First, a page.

Last week, Microsoft released the Patch Tuesday Update for October 2020. For the first time in seven consecutive months it fixed less than 100 vulnerabilities, 87 to be precise. The U.S. Cybersecurity & Infrastructure Security Agency (CISA) has taken note of the entire list of fixed vulnerabilities, and on Friday issued an advisory for enterprises’ specifically asking them to apply required patches for the two Microsoft vulnerabilities – RCE Windows Codecs and Visual Studio Code – in last week’s Patch Tuesday update.
The two CVEs, CVE-2020-17022 and CVE-2020-17023, had a CVSS rating of 7.8 and were highlighted as “important” by Microsoft. Talking about the severity of the vulnerabilities disclosed, Tenable’s Security Response Manager, Rody Quinlan, said, “The former is a remote code execution (RCE) vulnerability in the Microsoft Windows Codecs Library given how it handles objects in memory, specifically versions prior to 1.0.32762.0 or 1.0.32763.0 of the High-Efficiency Video Coding (HVEC) video codecs. However, the latter is an RCE vulnerability in Visual Studio Code that can be triggered by the opening of a malicious “package.json” file. This vulnerability stems from an unsuccessful patch for CVE-2020-16881 released as part of Microsoft’s regular Patch Tuesday updates in September.”
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Quinlan also explained that although these are RCEs, both require a degree of social engineering to exploit. In the case of CVE-2020-17022, a threat actor would need to convince a victim to use a program to process a maliciously crafted image file. For CVE-2020-17023, a threat actor must convince a victim to clone a repository, with a malicious “package.json” and open it in Visual Studio Code. But there is one similarity between the two. If exploited successfully, either of the vulnerability results in the execution of arbitrary code on the target system.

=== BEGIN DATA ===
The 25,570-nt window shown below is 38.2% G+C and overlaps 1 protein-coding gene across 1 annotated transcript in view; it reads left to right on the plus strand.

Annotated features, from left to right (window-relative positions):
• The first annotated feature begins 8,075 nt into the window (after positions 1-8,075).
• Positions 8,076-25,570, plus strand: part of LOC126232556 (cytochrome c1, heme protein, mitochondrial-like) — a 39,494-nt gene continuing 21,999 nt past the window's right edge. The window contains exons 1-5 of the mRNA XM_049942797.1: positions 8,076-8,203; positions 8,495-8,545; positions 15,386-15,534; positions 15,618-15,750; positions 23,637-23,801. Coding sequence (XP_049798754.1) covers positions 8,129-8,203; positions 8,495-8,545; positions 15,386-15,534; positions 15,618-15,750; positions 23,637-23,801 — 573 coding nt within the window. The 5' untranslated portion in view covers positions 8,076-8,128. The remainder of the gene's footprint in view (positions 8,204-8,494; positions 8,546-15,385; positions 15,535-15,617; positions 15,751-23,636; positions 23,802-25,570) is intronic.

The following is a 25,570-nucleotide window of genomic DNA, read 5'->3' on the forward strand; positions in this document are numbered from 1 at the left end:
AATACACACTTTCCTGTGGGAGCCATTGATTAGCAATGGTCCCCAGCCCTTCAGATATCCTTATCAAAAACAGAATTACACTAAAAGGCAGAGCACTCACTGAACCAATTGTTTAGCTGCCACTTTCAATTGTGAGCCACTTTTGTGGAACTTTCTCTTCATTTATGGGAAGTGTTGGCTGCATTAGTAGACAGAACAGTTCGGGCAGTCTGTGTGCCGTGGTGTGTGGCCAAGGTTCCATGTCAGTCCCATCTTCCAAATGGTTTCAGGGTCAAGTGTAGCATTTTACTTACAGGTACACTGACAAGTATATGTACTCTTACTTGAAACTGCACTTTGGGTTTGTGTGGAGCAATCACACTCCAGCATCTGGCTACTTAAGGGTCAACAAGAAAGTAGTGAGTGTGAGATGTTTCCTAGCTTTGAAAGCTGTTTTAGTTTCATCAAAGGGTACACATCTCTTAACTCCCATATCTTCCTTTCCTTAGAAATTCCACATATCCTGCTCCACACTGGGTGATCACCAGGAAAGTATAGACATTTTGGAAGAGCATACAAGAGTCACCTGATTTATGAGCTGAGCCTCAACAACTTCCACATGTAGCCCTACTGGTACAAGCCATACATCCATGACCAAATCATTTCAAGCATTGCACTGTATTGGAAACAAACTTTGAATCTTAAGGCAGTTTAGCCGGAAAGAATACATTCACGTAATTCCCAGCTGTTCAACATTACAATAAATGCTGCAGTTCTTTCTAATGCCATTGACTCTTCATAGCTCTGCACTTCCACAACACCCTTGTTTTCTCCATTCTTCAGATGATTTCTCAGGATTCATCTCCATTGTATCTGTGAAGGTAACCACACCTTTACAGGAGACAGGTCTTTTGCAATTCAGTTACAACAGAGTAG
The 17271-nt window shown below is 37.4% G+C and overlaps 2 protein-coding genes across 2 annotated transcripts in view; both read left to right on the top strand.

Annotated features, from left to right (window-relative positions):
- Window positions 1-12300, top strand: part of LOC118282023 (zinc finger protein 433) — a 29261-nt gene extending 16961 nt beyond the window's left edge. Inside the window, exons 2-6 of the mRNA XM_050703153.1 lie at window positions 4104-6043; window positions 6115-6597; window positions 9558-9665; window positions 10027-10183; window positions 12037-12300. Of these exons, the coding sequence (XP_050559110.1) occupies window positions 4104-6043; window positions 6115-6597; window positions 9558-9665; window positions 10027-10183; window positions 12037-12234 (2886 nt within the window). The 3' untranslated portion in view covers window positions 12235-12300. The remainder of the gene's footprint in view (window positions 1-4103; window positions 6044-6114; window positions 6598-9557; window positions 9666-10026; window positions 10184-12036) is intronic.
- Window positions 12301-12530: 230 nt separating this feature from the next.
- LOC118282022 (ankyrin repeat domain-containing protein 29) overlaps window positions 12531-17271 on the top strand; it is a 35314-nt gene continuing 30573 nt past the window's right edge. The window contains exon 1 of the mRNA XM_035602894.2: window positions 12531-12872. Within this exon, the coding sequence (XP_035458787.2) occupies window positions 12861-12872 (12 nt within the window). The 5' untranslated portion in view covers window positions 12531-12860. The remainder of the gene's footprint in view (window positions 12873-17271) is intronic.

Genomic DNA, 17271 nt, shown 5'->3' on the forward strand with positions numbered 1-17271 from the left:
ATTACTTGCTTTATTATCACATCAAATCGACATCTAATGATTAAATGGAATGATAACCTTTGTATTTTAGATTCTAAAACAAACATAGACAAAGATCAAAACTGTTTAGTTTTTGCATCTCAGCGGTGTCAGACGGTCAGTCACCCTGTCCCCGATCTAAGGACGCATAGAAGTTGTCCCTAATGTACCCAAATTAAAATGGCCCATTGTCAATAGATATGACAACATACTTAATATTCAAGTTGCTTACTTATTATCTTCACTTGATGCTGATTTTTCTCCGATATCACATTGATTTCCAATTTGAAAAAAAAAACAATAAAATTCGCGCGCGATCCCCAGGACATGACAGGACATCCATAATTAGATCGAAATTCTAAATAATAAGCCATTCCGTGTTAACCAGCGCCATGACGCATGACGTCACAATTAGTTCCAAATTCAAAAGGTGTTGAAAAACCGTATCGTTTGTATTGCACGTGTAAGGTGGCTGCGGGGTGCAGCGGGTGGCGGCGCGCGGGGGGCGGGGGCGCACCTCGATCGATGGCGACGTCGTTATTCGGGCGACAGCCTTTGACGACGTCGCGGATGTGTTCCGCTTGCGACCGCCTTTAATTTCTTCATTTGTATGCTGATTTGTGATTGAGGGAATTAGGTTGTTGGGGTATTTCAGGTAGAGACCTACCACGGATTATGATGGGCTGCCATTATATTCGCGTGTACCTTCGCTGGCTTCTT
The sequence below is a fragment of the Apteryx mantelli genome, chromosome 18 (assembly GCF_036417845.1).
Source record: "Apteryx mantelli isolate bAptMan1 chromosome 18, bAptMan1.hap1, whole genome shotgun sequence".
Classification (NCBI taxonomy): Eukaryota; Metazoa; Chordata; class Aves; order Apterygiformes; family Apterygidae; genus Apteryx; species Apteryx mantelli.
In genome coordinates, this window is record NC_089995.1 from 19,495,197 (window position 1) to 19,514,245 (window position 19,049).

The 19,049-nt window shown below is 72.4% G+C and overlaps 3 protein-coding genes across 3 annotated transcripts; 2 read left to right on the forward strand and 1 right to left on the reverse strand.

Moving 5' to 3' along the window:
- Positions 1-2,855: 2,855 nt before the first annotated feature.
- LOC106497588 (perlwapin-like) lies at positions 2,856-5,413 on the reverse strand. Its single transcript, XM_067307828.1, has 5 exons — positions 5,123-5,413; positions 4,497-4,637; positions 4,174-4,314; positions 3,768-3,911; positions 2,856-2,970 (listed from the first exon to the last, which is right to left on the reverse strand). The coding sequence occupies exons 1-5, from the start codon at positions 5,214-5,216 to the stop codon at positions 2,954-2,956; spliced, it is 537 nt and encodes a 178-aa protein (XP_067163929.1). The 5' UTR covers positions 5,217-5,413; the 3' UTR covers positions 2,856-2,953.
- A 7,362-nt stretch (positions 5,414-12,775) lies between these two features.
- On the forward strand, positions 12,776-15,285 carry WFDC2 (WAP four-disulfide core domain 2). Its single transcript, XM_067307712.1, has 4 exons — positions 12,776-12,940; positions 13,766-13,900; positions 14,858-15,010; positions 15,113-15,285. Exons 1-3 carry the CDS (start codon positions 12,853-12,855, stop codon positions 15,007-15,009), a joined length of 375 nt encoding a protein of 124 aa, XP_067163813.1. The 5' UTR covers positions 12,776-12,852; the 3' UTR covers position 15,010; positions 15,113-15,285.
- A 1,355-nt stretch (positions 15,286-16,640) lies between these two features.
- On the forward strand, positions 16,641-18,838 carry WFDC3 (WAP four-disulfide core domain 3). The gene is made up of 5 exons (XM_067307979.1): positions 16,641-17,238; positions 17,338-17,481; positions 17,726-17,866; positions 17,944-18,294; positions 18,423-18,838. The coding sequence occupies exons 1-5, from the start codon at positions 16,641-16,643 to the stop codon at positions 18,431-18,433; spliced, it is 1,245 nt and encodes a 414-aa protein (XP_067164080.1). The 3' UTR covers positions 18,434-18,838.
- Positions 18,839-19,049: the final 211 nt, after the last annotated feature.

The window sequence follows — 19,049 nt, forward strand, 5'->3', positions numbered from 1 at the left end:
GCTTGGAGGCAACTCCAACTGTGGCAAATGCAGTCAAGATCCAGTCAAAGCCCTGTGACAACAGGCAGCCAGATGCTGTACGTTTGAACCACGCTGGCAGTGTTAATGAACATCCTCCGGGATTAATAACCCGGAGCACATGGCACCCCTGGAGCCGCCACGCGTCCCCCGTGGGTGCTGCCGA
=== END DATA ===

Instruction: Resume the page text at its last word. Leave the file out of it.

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Microsoft does not commonly release out-of-band (OOB) patches. However, in the case of CVE-2020-17022, Microsoft notes, “These updates are for optional apps/components that are offered to customers as a download via the Microsoft Store,” hence the OOB patching approach. For CVE-2020-17022, Microsoft notes, “Affected customers will be automatically updated by Microsoft Store.”
With CVE-2020-17023 requiring an update, coupled with an out-of-band advisory, both CISA and Quinlan have encouraged administrators to patch this vulnerability quickly. While Microsoft highlights that there has been no exploitation observed in the wild, the follow up of the CISA advisory suggests that administrators should review the patches and apply the updates if necessary.
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